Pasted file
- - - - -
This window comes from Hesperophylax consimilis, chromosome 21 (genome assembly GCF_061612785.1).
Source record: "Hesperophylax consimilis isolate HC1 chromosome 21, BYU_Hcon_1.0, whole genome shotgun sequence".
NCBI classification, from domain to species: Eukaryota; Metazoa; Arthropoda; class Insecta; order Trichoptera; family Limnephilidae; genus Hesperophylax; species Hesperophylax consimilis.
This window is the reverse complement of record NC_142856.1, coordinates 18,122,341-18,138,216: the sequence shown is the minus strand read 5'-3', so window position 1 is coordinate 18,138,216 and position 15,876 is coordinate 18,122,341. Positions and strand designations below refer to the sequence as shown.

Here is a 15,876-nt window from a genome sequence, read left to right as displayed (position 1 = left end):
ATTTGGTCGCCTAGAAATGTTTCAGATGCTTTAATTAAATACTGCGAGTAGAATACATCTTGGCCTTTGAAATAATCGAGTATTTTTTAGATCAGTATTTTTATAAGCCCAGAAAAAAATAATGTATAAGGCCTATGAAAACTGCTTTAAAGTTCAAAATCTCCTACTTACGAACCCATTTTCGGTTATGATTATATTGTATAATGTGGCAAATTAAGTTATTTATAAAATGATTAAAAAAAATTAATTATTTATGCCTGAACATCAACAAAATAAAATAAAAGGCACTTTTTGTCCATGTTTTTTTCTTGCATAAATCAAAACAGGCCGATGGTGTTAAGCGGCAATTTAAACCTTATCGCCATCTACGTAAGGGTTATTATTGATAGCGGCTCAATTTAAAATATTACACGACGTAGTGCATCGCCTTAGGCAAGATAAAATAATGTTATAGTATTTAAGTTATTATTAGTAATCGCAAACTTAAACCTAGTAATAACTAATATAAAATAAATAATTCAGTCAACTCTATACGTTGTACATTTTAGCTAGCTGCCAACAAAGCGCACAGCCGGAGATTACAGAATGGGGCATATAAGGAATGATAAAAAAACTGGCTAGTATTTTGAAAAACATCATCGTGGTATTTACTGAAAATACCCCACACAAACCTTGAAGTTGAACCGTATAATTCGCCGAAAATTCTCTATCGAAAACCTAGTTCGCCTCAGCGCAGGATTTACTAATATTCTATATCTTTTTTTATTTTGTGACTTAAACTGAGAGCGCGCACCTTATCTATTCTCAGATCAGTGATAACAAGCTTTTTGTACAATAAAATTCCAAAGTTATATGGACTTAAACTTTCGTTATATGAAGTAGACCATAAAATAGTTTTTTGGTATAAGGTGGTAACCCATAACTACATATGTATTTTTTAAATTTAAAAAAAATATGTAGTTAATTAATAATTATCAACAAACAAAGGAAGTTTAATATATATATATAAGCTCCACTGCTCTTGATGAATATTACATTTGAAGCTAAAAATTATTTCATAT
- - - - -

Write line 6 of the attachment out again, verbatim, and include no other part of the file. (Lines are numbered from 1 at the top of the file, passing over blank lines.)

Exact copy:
ATTTGGTCGCCTAGAAATGTTTCAGATGCTTTAATTAAATACTGCGAGTAGAATACATCTTGGCCTTTGAAATAATCGAGTATTTTTTAGATCAGTATTTTTATAAGCCCAGAAAAAAATAATGTATAAGGCCTATGAAAACTGCTTTAAAGTTCAAAATCTCCTACTTACGAACCCATTTTCGGTTATGATTATATTGTATAATGTGGCAAATTAAGTTATTTATAAAATGATTAAAAAAAATTAATTATTTATGCCTGAACATCAACAAAATAAAATAAAAGGCACTTTTTGTCCATGTTTTTTTCTTGCATAAATCAAAACAGGCCGATGGTGTTAAGCGGCAATTTAAACCTTATCGCCATCTACGTAAGGGTTATTATTGATAGCGGCTCAATTTAAAATATTACACGACGTAGTGCATCGCCTTAGGCAAGATAAAATAATGTTATAGTATTTAAGTTATTATTAGTAATCGCAAACTTAAACCTAGTAATAACTAATATAAAATAAATAATTCAGTCAACTCTATACGTTGTACATTTTAGCTAGCTGCCAACAAAGCGCACAGCCGGAGATTACAGAATGGGGCATATAAGGAATGATAAAAAAACTGGCTAGTATTTTGAAAAACATCATCGTGGTATTTACTGAAAATACCCCACACAAACCTTGAAGTTGAACCGTATAATTCGCCGAAAATTCTCTATCGAAAACCTAGTTCGCCTCAGCGCAGGATTTACTAATATTCTATATCTTTTTTTATTTTGTGACTTAAACTGAGAGCGCGCACCTTATCTATTCTCAGATCAGTGATAACAAGCTTTTTGTACAATAAAATTCCAAAGTTATATGGACTTAAACTTTCGTTATATGAAGTAGACCATAAAATAGTTTTTTGGTATAAGGTGGTAACCCATAACTACATATGTATTTTTTAAATTTAAAAAAAATATGTAGTTAATTAATAATTATCAACAAACAAAGGAAGTTTAATATATATATATAAGCTCCACTGCTCTTGATGAATATTACATTTGAAGCTAAAAATTATTTCATAT